By Brian Wheeler
BBC News political reporter, at the Royal Academy of Art
With its funky background music and minimalist white-walled setting, it felt more like the launch of a new software company than the coronation of a Conservative leader.
The Cameron zeppelin hovers above its master
And David Cameron certainly fitted the part of the thrusting young CEO, strolling confidently about the stage, exuding PR sheen.
It was not clear what the precise nature of his product was - but the shareholders certainly seemed to be buying into it.
There was standing room only at the Royal Academy - and his every utterance was met with cheers and rapturous applause.
"If you have a vision for positive politics come and join us," he declared.
"In this modern, compassionate Conservative Party, everyone's invited."
Of course, Mr Cameron got the sort of media coverage most start-ups would kill for - and you suspect even the most sentimental CEO would not have invited his mum along to witness his moment of triumph.
(Mrs Cameron sat beaming throughout, telling the television crews who ambushed her afterwards how "proud" she was of her son and how she always knew he would be Tory leader one day.)
In fact, it was the arrival of Mr Cameron's mother, along with his brother and heavily pregnant wife Samantha, in prominent front row seats, a few minutes before the official announcement that gave the first clue, if any were needed, that this wasn't going to be his rival David Davis's day.
The two Davids loitered behind the scenes while Michael Howard made a short speech handing over the reins, his "last act as Conservative leader", he told the audience.
Then Sir Michael Spicer, chairman of the backbench 1922 committee, announced the result, in reverse order:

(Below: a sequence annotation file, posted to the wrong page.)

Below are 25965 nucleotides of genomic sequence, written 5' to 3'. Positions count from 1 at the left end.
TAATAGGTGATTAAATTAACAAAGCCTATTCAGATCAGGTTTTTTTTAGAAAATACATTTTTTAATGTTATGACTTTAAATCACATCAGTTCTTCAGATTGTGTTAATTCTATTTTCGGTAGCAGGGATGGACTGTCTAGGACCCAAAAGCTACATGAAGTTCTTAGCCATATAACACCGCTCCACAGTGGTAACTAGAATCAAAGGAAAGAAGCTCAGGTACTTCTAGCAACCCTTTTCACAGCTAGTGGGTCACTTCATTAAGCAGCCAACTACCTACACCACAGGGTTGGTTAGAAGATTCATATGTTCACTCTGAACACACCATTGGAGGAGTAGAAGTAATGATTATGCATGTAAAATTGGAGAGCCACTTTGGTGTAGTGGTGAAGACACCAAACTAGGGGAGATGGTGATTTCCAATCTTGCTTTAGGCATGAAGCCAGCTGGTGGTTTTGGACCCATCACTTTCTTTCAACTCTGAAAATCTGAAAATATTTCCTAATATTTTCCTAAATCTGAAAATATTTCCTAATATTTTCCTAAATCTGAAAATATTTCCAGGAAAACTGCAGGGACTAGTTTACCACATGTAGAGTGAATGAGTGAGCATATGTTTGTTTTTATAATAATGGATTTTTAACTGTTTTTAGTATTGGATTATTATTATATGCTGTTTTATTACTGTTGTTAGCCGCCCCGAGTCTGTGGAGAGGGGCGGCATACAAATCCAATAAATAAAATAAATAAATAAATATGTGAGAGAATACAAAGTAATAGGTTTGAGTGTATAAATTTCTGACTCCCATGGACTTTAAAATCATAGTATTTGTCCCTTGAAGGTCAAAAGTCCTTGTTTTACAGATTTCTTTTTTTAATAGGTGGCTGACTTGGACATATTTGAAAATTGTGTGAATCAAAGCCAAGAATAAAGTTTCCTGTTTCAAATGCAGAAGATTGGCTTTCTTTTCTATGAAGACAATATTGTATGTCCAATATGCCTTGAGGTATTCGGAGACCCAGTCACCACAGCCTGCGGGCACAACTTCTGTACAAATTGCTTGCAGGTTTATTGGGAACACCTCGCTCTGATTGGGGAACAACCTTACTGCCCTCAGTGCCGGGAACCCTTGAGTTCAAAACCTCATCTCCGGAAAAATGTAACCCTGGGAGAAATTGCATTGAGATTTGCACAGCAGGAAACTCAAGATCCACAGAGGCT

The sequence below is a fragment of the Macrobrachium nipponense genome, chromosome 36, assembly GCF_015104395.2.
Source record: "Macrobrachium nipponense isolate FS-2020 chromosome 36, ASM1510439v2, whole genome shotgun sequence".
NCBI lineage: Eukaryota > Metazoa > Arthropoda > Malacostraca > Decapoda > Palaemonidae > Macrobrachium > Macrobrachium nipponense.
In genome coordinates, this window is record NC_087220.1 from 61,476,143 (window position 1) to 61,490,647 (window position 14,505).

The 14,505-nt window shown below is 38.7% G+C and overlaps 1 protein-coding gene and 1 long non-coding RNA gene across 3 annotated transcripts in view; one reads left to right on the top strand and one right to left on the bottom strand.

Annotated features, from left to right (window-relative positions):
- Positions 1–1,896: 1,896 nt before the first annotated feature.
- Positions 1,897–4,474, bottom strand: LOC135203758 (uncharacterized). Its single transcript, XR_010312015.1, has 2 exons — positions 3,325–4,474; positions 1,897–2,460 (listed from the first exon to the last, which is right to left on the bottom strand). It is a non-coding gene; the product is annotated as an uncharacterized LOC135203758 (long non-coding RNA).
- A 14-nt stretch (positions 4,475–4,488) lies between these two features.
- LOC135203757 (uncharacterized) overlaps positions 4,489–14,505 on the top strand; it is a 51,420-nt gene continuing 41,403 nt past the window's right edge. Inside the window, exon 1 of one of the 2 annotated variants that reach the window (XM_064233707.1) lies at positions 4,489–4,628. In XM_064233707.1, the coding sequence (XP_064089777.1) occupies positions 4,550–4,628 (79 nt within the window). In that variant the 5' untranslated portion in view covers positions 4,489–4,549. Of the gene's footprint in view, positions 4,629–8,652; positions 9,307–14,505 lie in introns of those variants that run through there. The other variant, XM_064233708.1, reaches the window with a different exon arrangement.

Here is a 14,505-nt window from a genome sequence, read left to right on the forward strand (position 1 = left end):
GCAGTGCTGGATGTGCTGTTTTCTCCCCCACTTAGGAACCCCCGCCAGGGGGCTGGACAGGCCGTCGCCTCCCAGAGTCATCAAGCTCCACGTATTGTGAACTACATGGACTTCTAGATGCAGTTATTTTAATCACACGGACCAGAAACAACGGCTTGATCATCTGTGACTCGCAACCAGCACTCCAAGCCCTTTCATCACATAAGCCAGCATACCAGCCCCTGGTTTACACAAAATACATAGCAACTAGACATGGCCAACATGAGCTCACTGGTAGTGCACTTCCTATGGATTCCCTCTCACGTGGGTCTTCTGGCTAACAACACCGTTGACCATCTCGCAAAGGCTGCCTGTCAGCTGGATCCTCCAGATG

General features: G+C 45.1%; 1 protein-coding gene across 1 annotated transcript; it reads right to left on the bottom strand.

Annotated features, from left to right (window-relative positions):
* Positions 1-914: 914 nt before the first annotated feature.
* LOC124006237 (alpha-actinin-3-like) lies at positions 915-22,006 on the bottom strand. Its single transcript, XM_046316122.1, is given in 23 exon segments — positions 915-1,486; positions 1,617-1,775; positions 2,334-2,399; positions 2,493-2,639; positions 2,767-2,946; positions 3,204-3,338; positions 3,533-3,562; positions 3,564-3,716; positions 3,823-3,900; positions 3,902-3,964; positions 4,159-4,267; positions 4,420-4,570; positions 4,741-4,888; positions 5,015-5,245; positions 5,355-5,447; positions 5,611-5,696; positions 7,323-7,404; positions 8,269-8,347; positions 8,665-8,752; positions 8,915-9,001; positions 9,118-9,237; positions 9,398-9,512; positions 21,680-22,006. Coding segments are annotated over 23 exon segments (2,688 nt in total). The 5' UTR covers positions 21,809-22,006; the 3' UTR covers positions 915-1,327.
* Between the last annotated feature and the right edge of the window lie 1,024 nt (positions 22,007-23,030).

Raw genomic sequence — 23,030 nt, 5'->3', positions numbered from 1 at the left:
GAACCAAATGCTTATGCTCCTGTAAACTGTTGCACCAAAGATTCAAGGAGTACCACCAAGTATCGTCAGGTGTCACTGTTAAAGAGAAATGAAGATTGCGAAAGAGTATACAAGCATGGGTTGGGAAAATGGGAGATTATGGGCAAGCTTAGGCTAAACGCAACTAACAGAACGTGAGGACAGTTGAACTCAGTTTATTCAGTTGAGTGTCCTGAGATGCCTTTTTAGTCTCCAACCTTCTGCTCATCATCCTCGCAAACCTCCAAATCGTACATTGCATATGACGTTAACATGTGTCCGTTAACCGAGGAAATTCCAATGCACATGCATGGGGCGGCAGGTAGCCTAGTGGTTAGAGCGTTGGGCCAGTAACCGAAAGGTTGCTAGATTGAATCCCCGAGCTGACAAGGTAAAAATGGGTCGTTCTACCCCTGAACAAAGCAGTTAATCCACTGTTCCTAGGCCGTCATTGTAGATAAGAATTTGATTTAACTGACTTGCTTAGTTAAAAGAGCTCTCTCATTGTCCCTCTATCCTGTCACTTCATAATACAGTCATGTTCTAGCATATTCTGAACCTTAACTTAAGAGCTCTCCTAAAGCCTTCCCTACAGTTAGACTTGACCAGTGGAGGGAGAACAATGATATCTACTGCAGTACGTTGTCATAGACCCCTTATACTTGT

"The votes for David Davis, 64,398. The votes for David Cameron 134..."
He could not get to the end of his sentence before being drowned out by cheers from the Cameron supporters who packed the room.
It was clear that the younger man had won by a margin of two to one.
Mr Davis gave a gracious defeat speech, lauding the "civilised, decent and reasonable way" the contest had been conducted.
But just as at the party conference which sealed their fate, he gave his address from behind a lectern, while Mr Cameron, when it was his turn to speak, stood just to the right of it.
He fielded the journalists' questions with easy humour and, in another echo of his triumphant party conference performance, was joined on the podium at the end by a beaming Samantha.
There then followed a carefully orchestrated photo opportunity, with Cameron supporters - the sort of young, ethnically diverse group modern political leaders rarely leave home without these days - gathering on a wide stone staircase waving placards.
They passed the time waiting for their new leader to walk among them watching the progress of a silver zeppelin-shaped balloon, which had been launched above their heads.
For a few brief seconds it looked as if this remote-controlled dirigible - advertising the Cameron website - might crash to the ground, or else set off on an uncharted course over the heads of the media corps, handing the sketch writers an early Christmas present.
But like everything else in the Cameron campaign, nothing was being left to chance.
"We thought about the Hindenberg thing. It took a couple of hours of testing," said Dan Ritterbond, a former Saatchi and Saatchi executive aiding the Cameron team.
It was just one of the many novel promotional ruses that had been deployed - and would continue to be deployed - on Mr Cameron's behalf, he said, including the distribution of 300,000 free newspapers to rail commuters announcing his victory.
Mr Cameron eventually descended the staircase to be "doorstepped" by the media for the first time as leader, Samantha once again at his side, before heading off to Conservative Central Office to meet his new staff.
There would be a small celebration party later, his aides said.
But he will be certain to keep a clear head for his first prime ministers' questions on Wednesday, when strolling casually across the floor of the commons as he delivers his oration will not be an option.